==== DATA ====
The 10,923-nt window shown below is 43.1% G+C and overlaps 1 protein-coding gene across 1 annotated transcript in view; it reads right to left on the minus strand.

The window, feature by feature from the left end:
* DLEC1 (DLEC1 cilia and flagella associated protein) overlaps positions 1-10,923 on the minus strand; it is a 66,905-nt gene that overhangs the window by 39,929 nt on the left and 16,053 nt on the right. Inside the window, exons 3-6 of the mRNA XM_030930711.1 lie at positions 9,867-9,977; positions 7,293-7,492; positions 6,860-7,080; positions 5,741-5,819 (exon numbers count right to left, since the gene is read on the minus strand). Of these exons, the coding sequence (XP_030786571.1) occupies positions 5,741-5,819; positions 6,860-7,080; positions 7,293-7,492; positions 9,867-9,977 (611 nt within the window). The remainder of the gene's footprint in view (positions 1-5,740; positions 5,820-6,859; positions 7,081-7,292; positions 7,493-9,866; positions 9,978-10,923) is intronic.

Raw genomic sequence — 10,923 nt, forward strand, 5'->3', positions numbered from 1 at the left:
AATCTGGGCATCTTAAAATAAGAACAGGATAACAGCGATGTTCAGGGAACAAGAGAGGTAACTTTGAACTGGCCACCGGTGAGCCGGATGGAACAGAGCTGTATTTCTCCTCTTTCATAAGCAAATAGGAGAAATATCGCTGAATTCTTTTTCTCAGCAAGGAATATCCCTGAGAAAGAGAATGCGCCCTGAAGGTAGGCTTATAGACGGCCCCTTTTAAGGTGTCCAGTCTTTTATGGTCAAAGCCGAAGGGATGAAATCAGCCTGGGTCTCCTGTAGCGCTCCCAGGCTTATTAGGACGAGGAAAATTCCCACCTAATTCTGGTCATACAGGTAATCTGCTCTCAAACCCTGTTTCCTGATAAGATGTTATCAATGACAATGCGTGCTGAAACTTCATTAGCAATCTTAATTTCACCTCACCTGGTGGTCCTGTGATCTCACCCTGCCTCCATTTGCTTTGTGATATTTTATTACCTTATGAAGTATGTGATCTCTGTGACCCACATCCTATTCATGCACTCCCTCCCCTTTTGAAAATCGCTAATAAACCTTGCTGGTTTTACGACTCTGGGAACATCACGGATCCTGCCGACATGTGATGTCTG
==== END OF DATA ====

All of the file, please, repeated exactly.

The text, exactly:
The 10,923-nt window shown below is 43.1% G+C and overlaps 1 protein-coding gene across 1 annotated transcript in view; it reads right to left on the minus strand.

The window, feature by feature from the left end:
* DLEC1 (DLEC1 cilia and flagella associated protein) overlaps positions 1-10,923 on the minus strand; it is a 66,905-nt gene that overhangs the window by 39,929 nt on the left and 16,053 nt on the right. Inside the window, exons 3-6 of the mRNA XM_030930711.1 lie at positions 9,867-9,977; positions 7,293-7,492; positions 6,860-7,080; positions 5,741-5,819 (exon numbers count right to left, since the gene is read on the minus strand). Of these exons, the coding sequence (XP_030786571.1) occupies positions 5,741-5,819; positions 6,860-7,080; positions 7,293-7,492; positions 9,867-9,977 (611 nt within the window). The remainder of the gene's footprint in view (positions 1-5,740; positions 5,820-6,859; positions 7,081-7,292; positions 7,493-9,866; positions 9,978-10,923) is intronic.

Raw genomic sequence — 10,923 nt, forward strand, 5'->3', positions numbered from 1 at the left:
AATCTGGGCATCTTAAAATAAGAACAGGATAACAGCGATGTTCAGGGAACAAGAGAGGTAACTTTGAACTGGCCACCGGTGAGCCGGATGGAACAGAGCTGTATTTCTCCTCTTTCATAAGCAAATAGGAGAAATATCGCTGAATTCTTTTTCTCAGCAAGGAATATCCCTGAGAAAGAGAATGCGCCCTGAAGGTAGGCTTATAGACGGCCCCTTTTAAGGTGTCCAGTCTTTTATGGTCAAAGCCGAAGGGATGAAATCAGCCTGGGTCTCCTGTAGCGCTCCCAGGCTTATTAGGACGAGGAAAATTCCCACCTAATTCTGGTCATACAGGTAATCTGCTCTCAAACCCTGTTTCCTGATAAGATGTTATCAATGACAATGCGTGCTGAAACTTCATTAGCAATCTTAATTTCACCTCACCTGGTGGTCCTGTGATCTCACCCTGCCTCCATTTGCTTTGTGATATTTTATTACCTTATGAAGTATGTGATCTCTGTGACCCACATCCTATTCATGCACTCCCTCCCCTTTTGAAAATCGCTAATAAACCTTGCTGGTTTTACGACTCTGGGAACATCACGGATCCTGCCGACATGTGATGTCTG